Joseph Wright of Derby and the Men and Art of the Lunar Society
In an age of discovery where science and industry went hand-in-hand, 18th century England saw not only the flowering of the Industrial Revolution, but also that of the self-made man; who came not from money but from industry. It was a time of gentleman’s clubs or societies, where like-minded men would meet and discuss; engineers and so-called ‘natural philosophers the latest innovations of the day. One man above all would document in art the extraordinary individuals associated with one of these clubs, that man would be Joseph Wright of Derby, and that club that would become synonymous investigation and discovery would become known as The Lunar Society.
However, this age of discovery was also an age of contradictions with the writings of Jean Jacques Rousseau clashing with the Age of Enlightenment. Further complications would also witness the end of an era with the rise of the Anti-Slavery movement and the American war of independence. Joseph Wright of Derby would be the one artist that would document this extraordinary era across these contradictory divides. This lecture will not only feature the works of Joseph Wright of Derby in this context, but also feature paintings by Sir Joshua Reynolds – first President of the Royal Academy, Benjamin West who would also later become a President of the Royal Academy, Nathaniel Dance, and those who were on the periphery of this club who were also achieving great things in this period, such as Captain Cook and Sir Joseph Banks. In this lecture I shall, through the paintings of Joseph Wright of Derby explore the lives, achievements, common interests and connections between a unique group of individuals from this period who either attended the Lunar Society or were associated with it; men such as, James Watt, Matthew Boulton, Josiah Wedgwood, Erasmus Darwin, Joseph Priestley, Richard Arkwright, Joseph Wright of Derby and others.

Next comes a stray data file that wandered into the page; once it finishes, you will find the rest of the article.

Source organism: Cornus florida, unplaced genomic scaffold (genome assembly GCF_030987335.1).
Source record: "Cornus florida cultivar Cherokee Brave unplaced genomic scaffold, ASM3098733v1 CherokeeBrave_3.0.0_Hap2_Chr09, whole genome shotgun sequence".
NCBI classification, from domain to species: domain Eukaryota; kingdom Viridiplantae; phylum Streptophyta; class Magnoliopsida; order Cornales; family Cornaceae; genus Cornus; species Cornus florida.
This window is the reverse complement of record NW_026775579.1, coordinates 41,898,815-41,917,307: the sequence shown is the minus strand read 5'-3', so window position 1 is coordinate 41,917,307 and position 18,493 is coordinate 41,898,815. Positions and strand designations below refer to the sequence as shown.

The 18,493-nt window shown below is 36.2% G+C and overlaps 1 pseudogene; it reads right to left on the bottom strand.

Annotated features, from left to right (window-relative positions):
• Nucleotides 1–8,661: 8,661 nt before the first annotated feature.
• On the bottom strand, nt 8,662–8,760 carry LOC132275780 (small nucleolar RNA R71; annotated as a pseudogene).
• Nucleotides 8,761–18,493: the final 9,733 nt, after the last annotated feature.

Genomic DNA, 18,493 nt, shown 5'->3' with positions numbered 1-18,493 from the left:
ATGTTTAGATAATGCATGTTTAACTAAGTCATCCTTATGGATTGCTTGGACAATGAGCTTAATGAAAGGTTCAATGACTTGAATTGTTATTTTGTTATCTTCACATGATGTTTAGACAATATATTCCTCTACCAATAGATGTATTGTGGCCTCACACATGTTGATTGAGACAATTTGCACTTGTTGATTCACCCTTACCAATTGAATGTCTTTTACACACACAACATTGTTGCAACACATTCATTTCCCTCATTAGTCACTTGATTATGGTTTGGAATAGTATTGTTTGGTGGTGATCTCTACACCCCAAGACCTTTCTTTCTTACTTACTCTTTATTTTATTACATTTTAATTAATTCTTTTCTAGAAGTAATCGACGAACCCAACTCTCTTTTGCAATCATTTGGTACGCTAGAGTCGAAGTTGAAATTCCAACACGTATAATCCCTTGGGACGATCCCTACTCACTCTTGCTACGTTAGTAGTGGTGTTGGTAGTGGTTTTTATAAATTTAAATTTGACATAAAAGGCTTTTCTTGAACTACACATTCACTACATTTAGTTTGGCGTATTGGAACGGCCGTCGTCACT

The industrialists among these men would be, in their time, referred to as philosophers practicing what we would now call joined-up thinking, eventually we would invent a new name for them – scientists however, they would call themselves the Lunar Men.
Short reading list:
Egerton, Judy, The British Paintings, (National Gallery Company, 2000)
Holmes, Richard, The Age of Wonder: How the Romantic Generation Discovered the Beauty and Terror of Science, (Harper Press, 2008)
The Lunar Society Exhibition handbook, (Birmingham Museum and Art Gallery, 1966)
Uglow, Jenny, The Lunar Men: The Friends Who Made the Future, (Faber and Faber, 2002)
Vaughan, William, British Painting: The Golden Age, (Thames and Hudson, 1999)
22/09/2014 – ©Leslie Primo